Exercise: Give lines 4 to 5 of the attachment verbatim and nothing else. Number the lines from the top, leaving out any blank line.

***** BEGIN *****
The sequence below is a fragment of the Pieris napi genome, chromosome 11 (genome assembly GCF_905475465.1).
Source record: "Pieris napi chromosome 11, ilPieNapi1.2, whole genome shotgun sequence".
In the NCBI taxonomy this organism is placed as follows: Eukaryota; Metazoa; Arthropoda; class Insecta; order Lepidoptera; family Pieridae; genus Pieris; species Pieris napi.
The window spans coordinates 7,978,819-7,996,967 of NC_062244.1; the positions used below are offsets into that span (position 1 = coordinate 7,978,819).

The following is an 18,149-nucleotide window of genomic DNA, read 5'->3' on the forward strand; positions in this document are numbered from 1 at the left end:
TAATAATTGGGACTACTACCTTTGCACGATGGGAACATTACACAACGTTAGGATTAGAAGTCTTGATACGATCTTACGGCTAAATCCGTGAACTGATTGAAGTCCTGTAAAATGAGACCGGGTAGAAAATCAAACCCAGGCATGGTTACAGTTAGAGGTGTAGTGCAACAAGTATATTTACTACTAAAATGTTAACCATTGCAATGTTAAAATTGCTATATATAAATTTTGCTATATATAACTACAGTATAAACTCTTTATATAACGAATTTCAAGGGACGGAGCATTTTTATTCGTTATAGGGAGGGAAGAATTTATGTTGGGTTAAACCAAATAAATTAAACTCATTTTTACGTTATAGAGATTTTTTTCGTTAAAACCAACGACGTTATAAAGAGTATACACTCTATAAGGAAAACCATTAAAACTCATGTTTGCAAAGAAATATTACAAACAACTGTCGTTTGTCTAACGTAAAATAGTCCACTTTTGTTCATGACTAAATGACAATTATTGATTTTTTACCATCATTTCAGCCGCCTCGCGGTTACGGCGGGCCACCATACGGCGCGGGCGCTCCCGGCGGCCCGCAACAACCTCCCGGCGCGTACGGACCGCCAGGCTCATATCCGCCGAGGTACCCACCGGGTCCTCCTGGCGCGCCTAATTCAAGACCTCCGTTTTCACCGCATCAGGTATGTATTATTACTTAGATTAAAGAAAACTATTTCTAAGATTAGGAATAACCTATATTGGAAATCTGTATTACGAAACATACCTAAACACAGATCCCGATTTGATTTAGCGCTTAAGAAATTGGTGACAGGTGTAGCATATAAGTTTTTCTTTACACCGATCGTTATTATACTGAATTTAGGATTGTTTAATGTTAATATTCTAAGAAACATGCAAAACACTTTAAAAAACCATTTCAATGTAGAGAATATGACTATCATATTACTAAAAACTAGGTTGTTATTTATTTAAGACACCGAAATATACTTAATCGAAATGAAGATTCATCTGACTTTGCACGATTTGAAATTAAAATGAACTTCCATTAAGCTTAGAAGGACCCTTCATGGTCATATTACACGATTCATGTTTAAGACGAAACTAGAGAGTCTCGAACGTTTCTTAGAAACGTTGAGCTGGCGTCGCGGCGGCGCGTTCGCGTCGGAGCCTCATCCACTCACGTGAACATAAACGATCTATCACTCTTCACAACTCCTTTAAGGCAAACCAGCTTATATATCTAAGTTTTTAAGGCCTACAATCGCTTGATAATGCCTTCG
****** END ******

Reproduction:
The window spans coordinates 7,978,819-7,996,967 of NC_062244.1; the positions used below are offsets into that span (position 1 = coordinate 7,978,819).

The following is an 18,149-nucleotide window of genomic DNA, read 5'->3' on the forward strand; positions in this document are numbered from 1 at the left end: